The idea of the exclusive holiness of church buildings is, of course, wildly incompatible with the idea, which the churches also teach, that God is present in all places to hear prayers. It is incompatible with Scripture. The idea that a human artifact could contain or confine God was explicitly repudiated by Solomon in his prayer at the dedication of the Temple: 'Behold the heaven and the heaven of heavens cannot contain thee: how much less this house that I have builded?' (1 Kings 8:27) And these words of Solomon were remembered a thousand years later by Saint Paul, preaching at Athens:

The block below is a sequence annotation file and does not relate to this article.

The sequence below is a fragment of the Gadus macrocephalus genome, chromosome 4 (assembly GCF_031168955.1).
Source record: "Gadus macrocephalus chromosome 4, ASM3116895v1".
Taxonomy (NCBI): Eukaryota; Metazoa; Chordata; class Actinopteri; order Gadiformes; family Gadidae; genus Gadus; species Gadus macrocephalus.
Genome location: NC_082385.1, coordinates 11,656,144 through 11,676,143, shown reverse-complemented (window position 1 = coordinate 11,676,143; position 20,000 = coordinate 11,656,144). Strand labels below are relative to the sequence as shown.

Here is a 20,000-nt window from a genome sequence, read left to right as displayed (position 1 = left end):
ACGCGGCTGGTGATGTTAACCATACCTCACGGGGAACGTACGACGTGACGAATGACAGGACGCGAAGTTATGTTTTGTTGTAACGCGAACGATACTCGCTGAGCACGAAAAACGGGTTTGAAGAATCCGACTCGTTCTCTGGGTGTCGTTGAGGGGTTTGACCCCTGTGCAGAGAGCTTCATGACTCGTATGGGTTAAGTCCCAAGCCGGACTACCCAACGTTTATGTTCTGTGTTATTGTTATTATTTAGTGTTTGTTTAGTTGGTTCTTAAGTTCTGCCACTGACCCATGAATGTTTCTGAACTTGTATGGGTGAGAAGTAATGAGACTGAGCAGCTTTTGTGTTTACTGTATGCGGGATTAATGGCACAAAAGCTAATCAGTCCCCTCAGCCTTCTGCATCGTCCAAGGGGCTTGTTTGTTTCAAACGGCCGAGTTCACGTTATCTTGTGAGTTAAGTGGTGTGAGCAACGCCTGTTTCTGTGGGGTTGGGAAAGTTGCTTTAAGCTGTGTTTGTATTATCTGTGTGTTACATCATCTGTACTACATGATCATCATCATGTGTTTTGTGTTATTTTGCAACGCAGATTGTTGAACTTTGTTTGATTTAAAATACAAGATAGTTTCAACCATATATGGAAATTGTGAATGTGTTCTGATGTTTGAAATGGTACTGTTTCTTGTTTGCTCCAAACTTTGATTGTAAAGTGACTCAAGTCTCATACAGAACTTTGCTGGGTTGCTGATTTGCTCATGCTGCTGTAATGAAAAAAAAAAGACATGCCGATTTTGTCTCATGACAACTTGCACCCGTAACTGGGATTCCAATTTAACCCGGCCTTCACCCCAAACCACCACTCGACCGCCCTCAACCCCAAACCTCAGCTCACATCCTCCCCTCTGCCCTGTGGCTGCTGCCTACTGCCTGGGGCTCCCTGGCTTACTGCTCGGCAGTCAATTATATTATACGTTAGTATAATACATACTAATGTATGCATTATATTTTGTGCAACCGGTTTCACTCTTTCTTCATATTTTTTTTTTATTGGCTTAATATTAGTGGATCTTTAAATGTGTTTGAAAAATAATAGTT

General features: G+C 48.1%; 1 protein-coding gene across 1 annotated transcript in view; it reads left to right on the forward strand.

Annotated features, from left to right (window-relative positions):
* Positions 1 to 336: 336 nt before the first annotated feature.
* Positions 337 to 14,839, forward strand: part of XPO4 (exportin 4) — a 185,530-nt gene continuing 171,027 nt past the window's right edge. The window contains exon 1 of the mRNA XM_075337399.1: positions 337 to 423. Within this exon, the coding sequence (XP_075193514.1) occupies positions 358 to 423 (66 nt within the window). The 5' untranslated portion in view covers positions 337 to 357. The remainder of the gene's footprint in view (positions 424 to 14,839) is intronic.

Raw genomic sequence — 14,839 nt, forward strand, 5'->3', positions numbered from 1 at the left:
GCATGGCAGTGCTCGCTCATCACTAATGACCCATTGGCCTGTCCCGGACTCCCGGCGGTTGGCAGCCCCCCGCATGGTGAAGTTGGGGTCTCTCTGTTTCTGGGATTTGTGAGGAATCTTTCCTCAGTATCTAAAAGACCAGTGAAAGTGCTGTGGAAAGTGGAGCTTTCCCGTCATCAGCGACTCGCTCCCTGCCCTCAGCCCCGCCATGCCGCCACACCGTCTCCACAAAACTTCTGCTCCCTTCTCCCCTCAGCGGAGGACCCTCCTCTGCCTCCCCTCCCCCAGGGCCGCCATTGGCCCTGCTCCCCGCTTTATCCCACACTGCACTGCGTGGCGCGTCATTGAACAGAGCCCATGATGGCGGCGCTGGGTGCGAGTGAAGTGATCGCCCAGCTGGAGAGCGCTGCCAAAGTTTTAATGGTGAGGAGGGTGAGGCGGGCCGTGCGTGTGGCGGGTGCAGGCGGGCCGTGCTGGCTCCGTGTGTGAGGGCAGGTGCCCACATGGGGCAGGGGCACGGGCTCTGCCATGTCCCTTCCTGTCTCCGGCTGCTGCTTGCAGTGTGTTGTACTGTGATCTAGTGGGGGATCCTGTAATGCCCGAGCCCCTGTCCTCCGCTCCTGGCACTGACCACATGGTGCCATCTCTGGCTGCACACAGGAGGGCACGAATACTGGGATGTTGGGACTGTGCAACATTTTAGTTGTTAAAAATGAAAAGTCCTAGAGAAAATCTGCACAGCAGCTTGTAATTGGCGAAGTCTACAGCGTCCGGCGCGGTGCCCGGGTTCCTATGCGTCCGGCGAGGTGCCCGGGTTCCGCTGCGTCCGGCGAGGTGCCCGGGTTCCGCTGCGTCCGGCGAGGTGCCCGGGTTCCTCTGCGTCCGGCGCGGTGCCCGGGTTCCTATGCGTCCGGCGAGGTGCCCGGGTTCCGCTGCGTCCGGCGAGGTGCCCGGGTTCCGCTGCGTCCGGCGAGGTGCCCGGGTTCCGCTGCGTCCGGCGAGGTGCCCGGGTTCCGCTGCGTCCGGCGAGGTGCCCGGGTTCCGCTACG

God that made the world and all things therein, seeing that he is lord of heaven and earth, dwelleth not in temples made with hands . . . For in him we live, and move, and have our being; as certain also of your own poets have said. Acts 17:24 and 28
Idolatry always reduces to the worship of something 'made with hands,' something confined within the terms of human work and human comprehension. Thus, Solomon and Saint Paul both insisted on the largeness and the at-largeness of God, setting Him free, so to speak, from ideas about Him. He is not to be fenced in, under human control, like some domestic creature; . . . Jesus' own specifications for his church have nothing at all to do with masonry and carpentry but only with people; his church is 'where two or three are gathered together in my name' (Matthew 18:20)."
Wendell Berry's essay, "Christianity and the Survival of Creation," in Sex, Economy, Freedom & Community, pp. 100-01